From Ed Week, a report on international tests (Progress in International Reading Literacy Study and Trends in International Mathematics and Science Study) and how the US fared.
Florida came up a big winner on PIRLS, in terms of average scores (more on that in a bit). On TIMSS, Massachusetts, mirroring its strong performance on the National Assessment of Educational Progress, did very well in both science and math, compared with the United States and other high-performing countries and education systems. However, the good news largely evaporates when you look at the percentages of students that scored "advanced," "high," "intermediate," or "low" on the tests, the formal benchmark names for performance levels. In terms of the share of students scoring at the top level, or advanced, other high-performing countries leave many U.S. states eating dust.
Also, of interest, a report on digital education and devices used by children from Ed Week.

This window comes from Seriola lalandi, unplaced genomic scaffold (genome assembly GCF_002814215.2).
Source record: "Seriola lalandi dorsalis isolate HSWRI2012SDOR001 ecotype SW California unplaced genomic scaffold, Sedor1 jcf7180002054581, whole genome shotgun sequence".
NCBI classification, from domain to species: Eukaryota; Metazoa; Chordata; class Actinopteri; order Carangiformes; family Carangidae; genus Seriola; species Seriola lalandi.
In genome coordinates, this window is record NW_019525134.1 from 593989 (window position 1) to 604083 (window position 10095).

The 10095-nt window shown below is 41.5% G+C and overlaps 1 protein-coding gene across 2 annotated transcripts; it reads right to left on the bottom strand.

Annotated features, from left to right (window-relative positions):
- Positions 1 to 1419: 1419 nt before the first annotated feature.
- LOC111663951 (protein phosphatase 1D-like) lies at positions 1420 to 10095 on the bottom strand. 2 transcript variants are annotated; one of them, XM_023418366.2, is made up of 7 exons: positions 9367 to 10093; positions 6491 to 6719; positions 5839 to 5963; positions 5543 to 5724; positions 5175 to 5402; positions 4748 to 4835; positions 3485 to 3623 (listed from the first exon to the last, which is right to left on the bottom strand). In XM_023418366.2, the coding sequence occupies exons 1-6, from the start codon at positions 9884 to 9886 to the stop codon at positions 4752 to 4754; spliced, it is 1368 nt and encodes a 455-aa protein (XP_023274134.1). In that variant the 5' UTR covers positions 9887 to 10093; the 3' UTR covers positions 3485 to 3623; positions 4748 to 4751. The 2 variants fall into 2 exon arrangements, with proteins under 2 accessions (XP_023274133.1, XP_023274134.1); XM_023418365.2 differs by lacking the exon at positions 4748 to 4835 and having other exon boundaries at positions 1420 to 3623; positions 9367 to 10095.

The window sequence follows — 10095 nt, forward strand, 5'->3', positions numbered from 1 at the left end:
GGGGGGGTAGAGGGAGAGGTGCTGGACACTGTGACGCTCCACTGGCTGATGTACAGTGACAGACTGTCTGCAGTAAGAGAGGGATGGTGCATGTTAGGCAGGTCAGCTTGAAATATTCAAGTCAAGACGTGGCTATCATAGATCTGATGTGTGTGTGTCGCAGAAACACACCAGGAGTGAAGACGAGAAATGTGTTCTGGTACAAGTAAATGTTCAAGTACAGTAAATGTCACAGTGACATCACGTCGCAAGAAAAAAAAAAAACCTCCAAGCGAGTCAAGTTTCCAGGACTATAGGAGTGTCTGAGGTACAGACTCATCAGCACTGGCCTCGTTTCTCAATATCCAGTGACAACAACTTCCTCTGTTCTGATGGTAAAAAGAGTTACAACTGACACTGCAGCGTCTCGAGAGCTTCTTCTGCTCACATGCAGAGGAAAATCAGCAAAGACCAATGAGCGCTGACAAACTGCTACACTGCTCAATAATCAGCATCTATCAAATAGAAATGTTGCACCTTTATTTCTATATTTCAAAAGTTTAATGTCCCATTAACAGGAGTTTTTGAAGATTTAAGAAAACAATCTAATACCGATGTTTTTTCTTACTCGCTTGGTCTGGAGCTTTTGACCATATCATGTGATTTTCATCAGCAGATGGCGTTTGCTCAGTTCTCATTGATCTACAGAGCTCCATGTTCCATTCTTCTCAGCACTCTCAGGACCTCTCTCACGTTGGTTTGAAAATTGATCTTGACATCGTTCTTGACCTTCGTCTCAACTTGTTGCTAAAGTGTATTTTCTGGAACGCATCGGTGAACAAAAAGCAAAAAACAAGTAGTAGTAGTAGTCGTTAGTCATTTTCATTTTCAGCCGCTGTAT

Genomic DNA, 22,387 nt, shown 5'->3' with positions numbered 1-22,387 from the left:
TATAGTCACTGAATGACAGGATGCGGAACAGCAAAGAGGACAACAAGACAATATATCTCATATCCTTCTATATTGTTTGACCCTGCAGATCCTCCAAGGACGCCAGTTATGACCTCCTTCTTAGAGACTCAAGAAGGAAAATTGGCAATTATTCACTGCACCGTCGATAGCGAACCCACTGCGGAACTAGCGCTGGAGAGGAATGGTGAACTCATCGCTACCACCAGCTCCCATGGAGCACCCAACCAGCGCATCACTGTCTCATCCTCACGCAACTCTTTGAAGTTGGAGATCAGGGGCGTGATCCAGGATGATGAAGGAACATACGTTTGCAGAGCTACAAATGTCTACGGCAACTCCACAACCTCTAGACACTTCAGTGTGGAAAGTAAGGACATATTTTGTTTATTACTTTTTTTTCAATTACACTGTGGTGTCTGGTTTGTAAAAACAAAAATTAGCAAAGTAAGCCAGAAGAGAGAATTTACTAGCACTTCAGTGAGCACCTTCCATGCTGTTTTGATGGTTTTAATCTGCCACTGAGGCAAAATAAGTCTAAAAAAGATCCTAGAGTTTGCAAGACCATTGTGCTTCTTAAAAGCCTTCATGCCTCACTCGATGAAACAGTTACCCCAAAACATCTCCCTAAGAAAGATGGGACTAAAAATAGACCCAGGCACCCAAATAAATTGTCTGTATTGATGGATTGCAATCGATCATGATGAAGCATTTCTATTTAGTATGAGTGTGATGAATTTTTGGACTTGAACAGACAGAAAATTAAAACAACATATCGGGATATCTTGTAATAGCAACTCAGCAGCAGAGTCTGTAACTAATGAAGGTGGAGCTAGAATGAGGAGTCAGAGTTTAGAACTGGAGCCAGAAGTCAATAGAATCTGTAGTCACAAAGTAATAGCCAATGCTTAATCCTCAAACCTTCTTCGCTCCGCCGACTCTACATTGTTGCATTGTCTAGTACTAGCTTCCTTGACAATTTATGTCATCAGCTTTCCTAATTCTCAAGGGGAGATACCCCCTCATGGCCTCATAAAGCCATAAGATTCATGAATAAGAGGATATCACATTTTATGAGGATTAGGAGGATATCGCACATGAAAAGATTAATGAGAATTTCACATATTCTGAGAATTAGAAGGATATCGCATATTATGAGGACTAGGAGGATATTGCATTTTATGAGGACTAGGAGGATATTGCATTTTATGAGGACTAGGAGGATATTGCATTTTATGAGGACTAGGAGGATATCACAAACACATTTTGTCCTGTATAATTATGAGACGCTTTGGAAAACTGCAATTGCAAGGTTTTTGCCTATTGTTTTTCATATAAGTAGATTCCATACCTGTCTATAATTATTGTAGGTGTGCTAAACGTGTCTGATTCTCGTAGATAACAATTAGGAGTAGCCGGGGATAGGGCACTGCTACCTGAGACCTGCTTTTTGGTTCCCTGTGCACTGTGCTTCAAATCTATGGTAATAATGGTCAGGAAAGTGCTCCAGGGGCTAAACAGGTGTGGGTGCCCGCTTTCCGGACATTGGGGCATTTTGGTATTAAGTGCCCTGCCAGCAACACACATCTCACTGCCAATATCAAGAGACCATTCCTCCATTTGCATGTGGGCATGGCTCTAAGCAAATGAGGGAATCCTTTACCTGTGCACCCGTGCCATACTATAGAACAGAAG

The Federal Trade Commission has approved revised rules that spell out the types of information that cannot be collected from children without their parents' permission, an action meant to address privacy concerns in the constantly evolving era of smartphones, tablets, social media, and apps.
The new policies, announced Wednesday, seek to close loopholes that the agency says too often allow websites and online services to gather information improperly from students and turn it over to third parties for advertising purposes.
One significant change clarifies that the types of "personal information" that can't be culled without parents' approval include geolocation information, photos, and videos.
What's on your mind?
(Also, I had mentioned a possible meeting about BEX IV and what parents believe would work best/has the most support. Is there any interest in such a meeting before school starts?)